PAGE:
Overtime Theater, a San Antonio haven for new drama, adapts America’s indigenous genre for the stage in a romp called Sob! Choke! … Love! By adapt, I mean it performs 1960s and ’70s romance comics word for word, from the first sexual innuendo to the last un-PC punch line. Sob! Choke! … Love! is a playground of thought-bubble voiceovers, hand-held “vroom” and “wham” signs, and rasterized backdrops. Each scene takes place in its own frame, and characters stick their heads out of square panes like Roger Rabbit crawling off the page.
Save yourself the airfare, because SNL’s got nothing on this goldmine cast of comedians. Wigs blind characters mid-soliloquy and cartoon telephones are held upside down so artfully that I pined for the bygone days of Charlie Chaplin. The actors hit most of the tricky cues as they scamper through blackouts to pose for a single-frame smooch, and with a bigger budget and another week of practice, the timing could be seamless. But with a killer concept to support them, Sob’s lo-fi effects are loveable.
In a 1968 strip called “You’re Fired Darling,” a working woman must fire her subordinate and risk emasculating her heartthrob. The ingénue flatters her beau in one frame and mimes anguish and heartbreak in the next. Comedienne Hayley Burnside, whose dry wit could rival Johnny Carson’s, had the house roaring. So innocent is the depiction of obsolete gender inequality and marriage as cure-all that not even the staunchest feminist or Native American activist could leave in a huff. (However, Overtime Theater encourages you to sue them, because they “could use the publicity.”)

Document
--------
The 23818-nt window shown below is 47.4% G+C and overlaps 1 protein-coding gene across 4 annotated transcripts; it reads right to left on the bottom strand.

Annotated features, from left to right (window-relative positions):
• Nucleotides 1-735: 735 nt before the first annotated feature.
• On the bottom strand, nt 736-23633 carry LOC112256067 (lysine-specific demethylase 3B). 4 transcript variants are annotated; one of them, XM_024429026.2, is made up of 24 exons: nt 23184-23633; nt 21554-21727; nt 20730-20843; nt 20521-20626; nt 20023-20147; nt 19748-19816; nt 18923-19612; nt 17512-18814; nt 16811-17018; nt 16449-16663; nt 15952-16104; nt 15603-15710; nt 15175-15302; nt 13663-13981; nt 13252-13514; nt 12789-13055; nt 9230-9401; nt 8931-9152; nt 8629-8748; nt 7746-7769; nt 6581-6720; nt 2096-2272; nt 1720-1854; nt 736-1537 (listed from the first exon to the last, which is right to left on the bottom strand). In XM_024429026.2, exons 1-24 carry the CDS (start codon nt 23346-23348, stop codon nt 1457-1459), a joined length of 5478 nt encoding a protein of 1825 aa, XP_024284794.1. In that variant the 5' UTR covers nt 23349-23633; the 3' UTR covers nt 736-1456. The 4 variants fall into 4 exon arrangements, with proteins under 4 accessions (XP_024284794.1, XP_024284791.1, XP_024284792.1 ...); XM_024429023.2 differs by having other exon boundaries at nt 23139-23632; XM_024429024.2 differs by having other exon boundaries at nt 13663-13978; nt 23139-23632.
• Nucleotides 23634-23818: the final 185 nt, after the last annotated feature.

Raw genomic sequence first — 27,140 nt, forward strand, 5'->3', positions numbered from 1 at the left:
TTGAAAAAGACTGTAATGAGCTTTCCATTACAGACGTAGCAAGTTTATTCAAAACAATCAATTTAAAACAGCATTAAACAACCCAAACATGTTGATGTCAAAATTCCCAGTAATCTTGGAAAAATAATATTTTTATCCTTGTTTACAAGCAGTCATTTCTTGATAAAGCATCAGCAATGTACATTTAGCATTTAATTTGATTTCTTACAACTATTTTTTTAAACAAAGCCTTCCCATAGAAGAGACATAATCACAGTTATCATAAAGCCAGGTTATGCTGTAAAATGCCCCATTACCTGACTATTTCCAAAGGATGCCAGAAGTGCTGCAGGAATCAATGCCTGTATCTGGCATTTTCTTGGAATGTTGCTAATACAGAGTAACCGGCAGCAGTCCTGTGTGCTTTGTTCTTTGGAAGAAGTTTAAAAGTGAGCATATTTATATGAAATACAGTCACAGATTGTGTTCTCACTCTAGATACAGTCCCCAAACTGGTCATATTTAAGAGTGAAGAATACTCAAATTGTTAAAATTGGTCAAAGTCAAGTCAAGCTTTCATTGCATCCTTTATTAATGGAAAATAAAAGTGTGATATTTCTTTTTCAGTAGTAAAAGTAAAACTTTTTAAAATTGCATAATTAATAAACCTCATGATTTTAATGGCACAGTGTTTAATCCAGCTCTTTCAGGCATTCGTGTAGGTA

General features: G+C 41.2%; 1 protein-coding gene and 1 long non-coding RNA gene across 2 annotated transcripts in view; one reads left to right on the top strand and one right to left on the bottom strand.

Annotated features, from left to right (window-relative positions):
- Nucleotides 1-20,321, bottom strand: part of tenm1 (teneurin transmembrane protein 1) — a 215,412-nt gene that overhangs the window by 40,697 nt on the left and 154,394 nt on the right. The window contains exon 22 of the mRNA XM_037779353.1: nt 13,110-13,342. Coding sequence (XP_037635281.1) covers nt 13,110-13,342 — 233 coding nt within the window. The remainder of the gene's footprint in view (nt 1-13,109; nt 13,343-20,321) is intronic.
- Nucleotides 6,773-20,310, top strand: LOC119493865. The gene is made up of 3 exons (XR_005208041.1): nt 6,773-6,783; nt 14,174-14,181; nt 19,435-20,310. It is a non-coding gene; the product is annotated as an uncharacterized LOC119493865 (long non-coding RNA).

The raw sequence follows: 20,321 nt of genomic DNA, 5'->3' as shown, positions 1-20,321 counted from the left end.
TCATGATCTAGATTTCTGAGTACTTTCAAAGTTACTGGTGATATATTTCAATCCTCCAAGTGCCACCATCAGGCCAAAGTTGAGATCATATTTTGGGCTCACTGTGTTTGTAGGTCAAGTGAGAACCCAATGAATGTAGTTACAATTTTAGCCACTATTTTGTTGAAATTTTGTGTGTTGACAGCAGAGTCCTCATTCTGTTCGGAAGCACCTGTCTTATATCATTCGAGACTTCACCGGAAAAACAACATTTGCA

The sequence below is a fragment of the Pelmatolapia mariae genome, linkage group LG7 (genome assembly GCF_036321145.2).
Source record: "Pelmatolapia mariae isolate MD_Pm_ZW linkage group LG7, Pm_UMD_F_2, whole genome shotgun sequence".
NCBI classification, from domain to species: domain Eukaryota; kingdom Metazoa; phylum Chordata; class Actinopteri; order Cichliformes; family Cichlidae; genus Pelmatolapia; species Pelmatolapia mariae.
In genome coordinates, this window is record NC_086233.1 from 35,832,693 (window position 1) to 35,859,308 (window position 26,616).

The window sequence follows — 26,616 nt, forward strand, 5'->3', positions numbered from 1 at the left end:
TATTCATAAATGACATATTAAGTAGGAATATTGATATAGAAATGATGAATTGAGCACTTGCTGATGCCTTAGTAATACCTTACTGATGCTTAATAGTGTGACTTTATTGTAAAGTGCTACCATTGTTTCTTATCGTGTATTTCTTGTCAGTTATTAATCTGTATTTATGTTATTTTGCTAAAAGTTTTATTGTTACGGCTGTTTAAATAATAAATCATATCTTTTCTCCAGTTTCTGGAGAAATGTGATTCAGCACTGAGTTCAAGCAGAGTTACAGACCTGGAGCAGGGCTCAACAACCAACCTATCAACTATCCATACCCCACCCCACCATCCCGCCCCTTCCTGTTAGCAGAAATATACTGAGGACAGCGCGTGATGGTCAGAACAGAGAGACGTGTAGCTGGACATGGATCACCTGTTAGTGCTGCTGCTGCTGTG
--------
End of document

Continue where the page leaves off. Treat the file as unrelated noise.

Leading males Jason Lee Boyson and Stephen Brogdan will have grannies and teenyboppers alike in the palms of their hands as they bring one-dimensional paramours to life with high-school quarterback charm. But I was won over equally by mom and pop Joanne Cabrera and David Clingan, whose Irish accents and Taylor Mead-like whimsy make them an all-star duo. In “The Last Kiss” (1973), they portray cruise-line owners who play matchmaker to the weak and dying heroine (It’s the consumption, ma!) This comic strip seems to fore-parody contemporary romantic melodramas, and I could almost see a young Winslet and DiCaprio brooding and lovesick.
Sob! Choke! … Love! is pure fun, costs the same as a ticket to Titanic, and is a hell of a lot shorter. I dare Overtime to take on Manga next, or even stage a 1950s public- service announcement. After this grand-slam production, no one-dimensional art form is out of the question. •
Sob! Choke! ... Love!
Through March 1
The Overtime Theater
1216 West Ave.